After weeks of very tedious listening, not quite as tedious studying and lots of faux testing, I passed the Hawaii Real Estate Exam today! I knew there were going to be 2 parts to the exam and studied for both based on the information provided from my online training. As a salesperson, you need to pass each with at least 70% correct. They don’t tell you your scores – just whether you passed or not. The general part (applies to all states) was as I expected – I’m sure I scored at least 85% on that. The Hawaii part was a different story. It’s like they decided to pick the smallest detail out of a lease contract and test on that. I was guessing that I got 50% right and I needed 70% to pass. Since I passed, I must credit that extra 20% to my exceptional skills in taking multiple choice tests!
Example, Which of the following is the correct order of A B C D?
3 of the “answers” start with C so one of those must be right, 3 of the answers end with B so that must be right. Therefore the answer must be # B. No knowledge needed. There was really a question like this. Even though I knew the context, my match theory DID work. Not all are this obvious but its often the same pattern matching.
Ok, so I admit that you don’t need to be a rocket scientist to be a Real Estate Agent. I’ve also learned that the good, honest ones are worth everything you pay them. You get a good agent to represent you and most transaction don’t require an attorney. I really don’t know how FSBO’s (For Sale By Owner) handle all the details. Yes, there are people that you can pay to do the paperwork but it’s not the same. I’m sure I’ve just touched the surface of what I need to know but now I know I would never enter a transaction without good knowledgeable representation. But I also see that it is a fine line that RE salespeople walk. Tell a customer too much and they stay a customer. Tell a customer how you can help them and they become a client. With customers, you might get paid if the stars align. With a client, you get paid when the successful transaction occurs.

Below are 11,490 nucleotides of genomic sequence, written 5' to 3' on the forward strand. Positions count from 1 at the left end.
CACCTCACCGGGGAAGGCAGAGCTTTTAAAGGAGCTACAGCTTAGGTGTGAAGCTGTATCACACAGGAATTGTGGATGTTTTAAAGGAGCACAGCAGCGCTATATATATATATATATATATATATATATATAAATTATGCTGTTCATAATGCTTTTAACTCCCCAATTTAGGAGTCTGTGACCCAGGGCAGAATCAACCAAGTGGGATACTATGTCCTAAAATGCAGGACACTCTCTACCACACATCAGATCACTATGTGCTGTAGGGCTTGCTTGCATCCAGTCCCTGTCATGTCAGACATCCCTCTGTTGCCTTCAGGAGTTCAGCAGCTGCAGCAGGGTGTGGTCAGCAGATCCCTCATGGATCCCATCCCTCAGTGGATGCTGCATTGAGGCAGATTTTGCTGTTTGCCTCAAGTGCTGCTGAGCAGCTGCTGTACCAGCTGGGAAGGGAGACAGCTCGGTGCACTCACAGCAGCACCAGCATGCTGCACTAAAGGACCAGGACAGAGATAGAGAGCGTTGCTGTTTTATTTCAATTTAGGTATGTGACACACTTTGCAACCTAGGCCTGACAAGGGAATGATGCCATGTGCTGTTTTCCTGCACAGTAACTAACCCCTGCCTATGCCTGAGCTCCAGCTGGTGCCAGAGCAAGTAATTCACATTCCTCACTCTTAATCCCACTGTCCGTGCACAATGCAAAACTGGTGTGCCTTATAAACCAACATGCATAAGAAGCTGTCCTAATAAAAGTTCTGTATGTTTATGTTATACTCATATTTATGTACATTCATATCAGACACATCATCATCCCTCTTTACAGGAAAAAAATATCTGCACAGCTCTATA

The next step for me is to select a broker to start working with. Then I’m sure I’ll be in “learning from the experts” and “trying to find clients” mode. I’ll happily accept referrals from my friends and family.
First – my sincere apologies to everyone that I made comments to about the horrid housekeeping habits of the previous homeowners. I now realize that although they were not great but they were far from the pigs that I originally thought they were. I thought that they had never cleaned anything, and that the sludge I was removing came from 9 years of use. I thought they had left “bird droppings” everywhere.
I was wrong – totally wrong. I just finished a quick cleaning of our home. I did a good cleaning just a week ago and already there is a layer of dirt and dust on everything! Black dirt. You must vacuum everything all the time. Just 3-4 weeks ago, I had cleaned our ceiling fans. Today, I found an black layer of dust/grime accumulated on the “supposed to be white” edges.
Yes, we do keep our windows open to let the tropical breezes flow. Kihei is known for having days when they are burning cane when it rains with seared droppings. The dirt is black – very black. Sometimes it oxidizes and turns red. But when I walk out in my garden with sandels on, I come back in and my feet are black. I shower and have to scrub my feet to see pink again. Then I need to clean my shower!
Maybe I’m going to have to start working sooner and find a housekeeper!